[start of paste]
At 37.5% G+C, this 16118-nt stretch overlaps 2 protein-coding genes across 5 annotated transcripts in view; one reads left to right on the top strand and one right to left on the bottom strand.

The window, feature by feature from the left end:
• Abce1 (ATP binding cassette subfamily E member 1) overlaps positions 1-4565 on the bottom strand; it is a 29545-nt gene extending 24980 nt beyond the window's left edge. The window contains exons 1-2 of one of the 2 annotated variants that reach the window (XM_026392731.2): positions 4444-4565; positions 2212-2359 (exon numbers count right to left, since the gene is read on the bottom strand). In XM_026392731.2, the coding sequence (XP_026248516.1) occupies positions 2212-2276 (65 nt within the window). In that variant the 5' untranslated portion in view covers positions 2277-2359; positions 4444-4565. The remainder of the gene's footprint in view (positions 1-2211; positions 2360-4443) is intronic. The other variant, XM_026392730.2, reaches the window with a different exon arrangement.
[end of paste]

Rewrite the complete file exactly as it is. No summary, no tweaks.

At 37.5% G+C, this 16118-nt stretch overlaps 2 protein-coding genes across 5 annotated transcripts in view; one reads left to right on the top strand and one right to left on the bottom strand.

The window, feature by feature from the left end:
• Abce1 (ATP binding cassette subfamily E member 1) overlaps positions 1-4565 on the bottom strand; it is a 29545-nt gene extending 24980 nt beyond the window's left edge. The window contains exons 1-2 of one of the 2 annotated variants that reach the window (XM_026392731.2): positions 4444-4565; positions 2212-2359 (exon numbers count right to left, since the gene is read on the bottom strand). In XM_026392731.2, the coding sequence (XP_026248516.1) occupies positions 2212-2276 (65 nt within the window). In that variant the 5' untranslated portion in view covers positions 2277-2359; positions 4444-4565. The remainder of the gene's footprint in view (positions 1-2211; positions 2360-4443) is intronic. The other variant, XM_026392730.2, reaches the window with a different exon arrangement.